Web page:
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dc.contributor.authorFoote, Kenneth G.  Concept link
dc.contributor.authorKnudsen, Hans Petter  Concept link
dc.contributor.authorKorneliussen, Rolf J.  Concept link
dc.contributor.authorNordbø, Per Erik  Concept link
dc.contributor.authorRøang, Kjell  Concept link
dc.date.accessioned2012-12-19T16:37:47Z
dc.date.available2012-12-19T16:37:47Z
dc.date.issued1991-07
dc.identifier.citationJournal of the Acoustical Society of America 90 (1991): 37-47en_US
dc.identifier.urihttps://hdl.handle.net/1912/5646
dc.descriptionAuthor Posting. © Acoustical Society of America, 1991. This article is posted here by permission of Acoustical Society of America for personal use, not for redistribution. The definitive version was published in Journal of the Acoustical Society of America 90 (1991): 37-47, doi:10.1121/1.401261.en_US
dc.description.abstractEcho sounding is a powerful and widely used technique for remote sensing of the marine environment. In order to enhance the power of the echo sounder, a postprocessing system has been designed and realized in standard software that is essentially machine independent. This has been done by adhering to the following international standards: UNIX operating system, C programming language, X Window Systems, Structured‐Query Language (SQL) for communication with a relational database, and Transport Control Protocol/Internet Protocol (TCP/IP). Preprocessed data are transferred from the echo sounder to the postprocessing system by means of a local‐area network (LAN), namely Ethernet. Development of the postprocessing system, for analysis of such diverse scatterers as plankton, pelagic, and bottom fish, and the bottom itself, is documented in the following way. The history of echo integration is summarized. User requirements for the new system are listed. Reasons are given for the choice of the particular computing environment, including both hardware, software, and external communications. The system design, consisting of data flow and graphical user interfaces, is described. Implementation of the system is defined through integration techniques and a discussion of performance issues. Operating procedures and the first field trials of the system are described. Several features characteristic of and perhaps unique to the postprocessing system are, for example: (1) user definition of arbitrarily shaped integration regions, including non‐constant‐depth intervals, by means of interactive graphics; (2) preprocessor error correction, e.g., adjustment of the noise threshold or redefinition of the detected bottom; (3) use of several color map techniques in order to extract such information as signal strength and shape; and (4) the scheme of interconnections of graphical user interfaces, database, and data files. This work does not introduce a set of computer instructions. It does describe a design philosophy and method of realization that may have broader applications in acoustics than that ostensibly concerned only with the quantitative estimation of fish abundance.en_US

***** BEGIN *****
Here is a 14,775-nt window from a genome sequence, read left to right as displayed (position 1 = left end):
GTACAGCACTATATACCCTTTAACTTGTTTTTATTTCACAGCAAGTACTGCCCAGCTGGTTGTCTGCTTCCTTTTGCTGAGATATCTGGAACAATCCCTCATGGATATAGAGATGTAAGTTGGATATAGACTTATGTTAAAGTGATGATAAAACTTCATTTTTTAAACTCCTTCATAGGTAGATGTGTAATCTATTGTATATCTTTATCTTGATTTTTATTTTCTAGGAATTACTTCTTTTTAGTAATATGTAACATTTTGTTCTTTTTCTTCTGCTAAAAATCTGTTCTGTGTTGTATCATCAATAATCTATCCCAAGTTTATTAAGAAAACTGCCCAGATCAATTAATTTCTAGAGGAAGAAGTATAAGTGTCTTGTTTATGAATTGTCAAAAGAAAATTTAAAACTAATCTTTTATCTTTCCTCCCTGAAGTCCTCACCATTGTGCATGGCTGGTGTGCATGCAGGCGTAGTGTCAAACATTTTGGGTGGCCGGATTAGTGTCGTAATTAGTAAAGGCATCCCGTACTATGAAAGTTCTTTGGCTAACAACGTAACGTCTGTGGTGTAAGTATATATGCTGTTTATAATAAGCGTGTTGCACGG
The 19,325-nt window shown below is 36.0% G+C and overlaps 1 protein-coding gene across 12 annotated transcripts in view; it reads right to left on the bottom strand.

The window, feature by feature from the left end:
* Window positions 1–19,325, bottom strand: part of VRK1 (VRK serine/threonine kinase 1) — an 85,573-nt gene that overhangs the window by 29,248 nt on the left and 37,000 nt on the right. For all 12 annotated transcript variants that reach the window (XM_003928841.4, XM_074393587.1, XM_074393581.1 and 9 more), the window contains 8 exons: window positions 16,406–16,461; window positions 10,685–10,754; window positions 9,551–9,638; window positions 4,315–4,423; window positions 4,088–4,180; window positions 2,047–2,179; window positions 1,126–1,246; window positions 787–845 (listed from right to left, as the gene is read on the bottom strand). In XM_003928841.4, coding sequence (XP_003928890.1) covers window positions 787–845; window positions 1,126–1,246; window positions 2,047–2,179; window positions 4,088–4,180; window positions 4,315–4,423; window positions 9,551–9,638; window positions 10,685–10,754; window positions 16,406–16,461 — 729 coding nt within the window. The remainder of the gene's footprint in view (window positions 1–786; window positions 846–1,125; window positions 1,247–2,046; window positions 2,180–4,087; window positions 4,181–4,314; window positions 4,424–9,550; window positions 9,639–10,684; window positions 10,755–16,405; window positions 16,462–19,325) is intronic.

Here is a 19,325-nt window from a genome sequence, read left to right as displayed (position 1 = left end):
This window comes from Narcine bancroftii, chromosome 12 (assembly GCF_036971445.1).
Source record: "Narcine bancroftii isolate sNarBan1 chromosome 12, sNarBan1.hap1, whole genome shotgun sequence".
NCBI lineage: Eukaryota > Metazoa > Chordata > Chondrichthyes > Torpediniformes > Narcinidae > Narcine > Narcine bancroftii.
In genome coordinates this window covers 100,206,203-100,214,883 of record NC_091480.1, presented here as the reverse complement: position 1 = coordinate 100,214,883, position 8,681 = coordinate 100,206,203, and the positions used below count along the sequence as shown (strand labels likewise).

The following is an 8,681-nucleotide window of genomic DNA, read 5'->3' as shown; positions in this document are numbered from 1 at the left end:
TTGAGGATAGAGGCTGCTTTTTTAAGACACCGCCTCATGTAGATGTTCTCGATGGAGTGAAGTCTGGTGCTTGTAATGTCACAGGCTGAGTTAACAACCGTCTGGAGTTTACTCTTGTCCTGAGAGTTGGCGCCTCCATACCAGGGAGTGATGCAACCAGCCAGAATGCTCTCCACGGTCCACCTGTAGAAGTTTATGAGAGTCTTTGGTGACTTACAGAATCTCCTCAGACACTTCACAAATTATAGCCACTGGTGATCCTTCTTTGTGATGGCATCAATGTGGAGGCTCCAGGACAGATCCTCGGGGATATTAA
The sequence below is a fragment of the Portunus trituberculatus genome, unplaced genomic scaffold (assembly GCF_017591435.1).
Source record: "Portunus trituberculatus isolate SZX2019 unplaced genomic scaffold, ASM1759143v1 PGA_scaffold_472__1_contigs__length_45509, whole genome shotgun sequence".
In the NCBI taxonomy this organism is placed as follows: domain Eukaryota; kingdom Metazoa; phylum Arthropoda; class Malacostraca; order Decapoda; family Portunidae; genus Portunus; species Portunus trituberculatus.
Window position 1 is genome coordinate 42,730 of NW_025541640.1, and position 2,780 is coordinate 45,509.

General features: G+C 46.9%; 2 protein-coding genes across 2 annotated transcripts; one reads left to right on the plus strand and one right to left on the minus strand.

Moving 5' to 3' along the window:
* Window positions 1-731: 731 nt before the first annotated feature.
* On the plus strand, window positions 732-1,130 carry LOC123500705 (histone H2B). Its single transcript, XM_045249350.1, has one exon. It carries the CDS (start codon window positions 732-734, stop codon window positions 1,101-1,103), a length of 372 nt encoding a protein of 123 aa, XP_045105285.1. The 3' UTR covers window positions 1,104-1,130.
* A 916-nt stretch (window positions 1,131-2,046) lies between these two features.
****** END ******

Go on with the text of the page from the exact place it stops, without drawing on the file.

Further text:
dc.format.mimetypeapplication/pdf
dc.language.isoen_USen_US
dc.publisherAcoustical Society of Americaen_US
dc.relation.urihttps://doi.org/10.1121/1.401261
dc.subjectData processingen_US
dc.subjectRemote sensingen_US
dc.subjectMarine surveysen_US
dc.subjectAcoustic equipmenten_US
dc.subjectEchoesen_US
dc.subjectFishesen_US
dc.subjectField testsen_US
dc.titlePostprocessing system for echo sounder dataen_US
dc.typeArticleen_US
dc.identifier.doi10.1121/1.401261


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